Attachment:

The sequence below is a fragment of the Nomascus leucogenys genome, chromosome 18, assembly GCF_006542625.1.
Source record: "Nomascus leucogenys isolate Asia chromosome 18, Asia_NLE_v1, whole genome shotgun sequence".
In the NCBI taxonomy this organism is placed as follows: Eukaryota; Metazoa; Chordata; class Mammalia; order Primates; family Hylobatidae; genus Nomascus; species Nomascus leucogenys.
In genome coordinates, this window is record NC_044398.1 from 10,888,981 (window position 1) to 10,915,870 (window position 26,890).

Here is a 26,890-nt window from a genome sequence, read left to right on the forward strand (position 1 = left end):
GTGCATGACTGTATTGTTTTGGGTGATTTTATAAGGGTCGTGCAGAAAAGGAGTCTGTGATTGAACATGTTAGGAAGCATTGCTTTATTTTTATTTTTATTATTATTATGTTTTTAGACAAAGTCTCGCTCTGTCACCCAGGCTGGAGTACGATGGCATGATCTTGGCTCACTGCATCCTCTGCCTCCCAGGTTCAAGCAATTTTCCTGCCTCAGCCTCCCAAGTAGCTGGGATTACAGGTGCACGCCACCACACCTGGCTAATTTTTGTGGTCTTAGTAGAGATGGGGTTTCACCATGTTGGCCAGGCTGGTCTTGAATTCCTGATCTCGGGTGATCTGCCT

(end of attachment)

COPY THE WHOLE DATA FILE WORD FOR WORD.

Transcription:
The sequence below is a fragment of the Nomascus leucogenys genome, chromosome 18, assembly GCF_006542625.1.
Source record: "Nomascus leucogenys isolate Asia chromosome 18, Asia_NLE_v1, whole genome shotgun sequence".
In the NCBI taxonomy this organism is placed as follows: Eukaryota; Metazoa; Chordata; class Mammalia; order Primates; family Hylobatidae; genus Nomascus; species Nomascus leucogenys.
In genome coordinates, this window is record NC_044398.1 from 10,888,981 (window position 1) to 10,915,870 (window position 26,890).

Here is a 26,890-nt window from a genome sequence, read left to right on the forward strand (position 1 = left end):
GTGCATGACTGTATTGTTTTGGGTGATTTTATAAGGGTCGTGCAGAAAAGGAGTCTGTGATTGAACATGTTAGGAAGCATTGCTTTATTTTTATTTTTATTATTATTATGTTTTTAGACAAAGTCTCGCTCTGTCACCCAGGCTGGAGTACGATGGCATGATCTTGGCTCACTGCATCCTCTGCCTCCCAGGTTCAAGCAATTTTCCTGCCTCAGCCTCCCAAGTAGCTGGGATTACAGGTGCACGCCACCACACCTGGCTAATTTTTGTGGTCTTAGTAGAGATGGGGTTTCACCATGTTGGCCAGGCTGGTCTTGAATTCCTGATCTCGGGTGATCTGCCT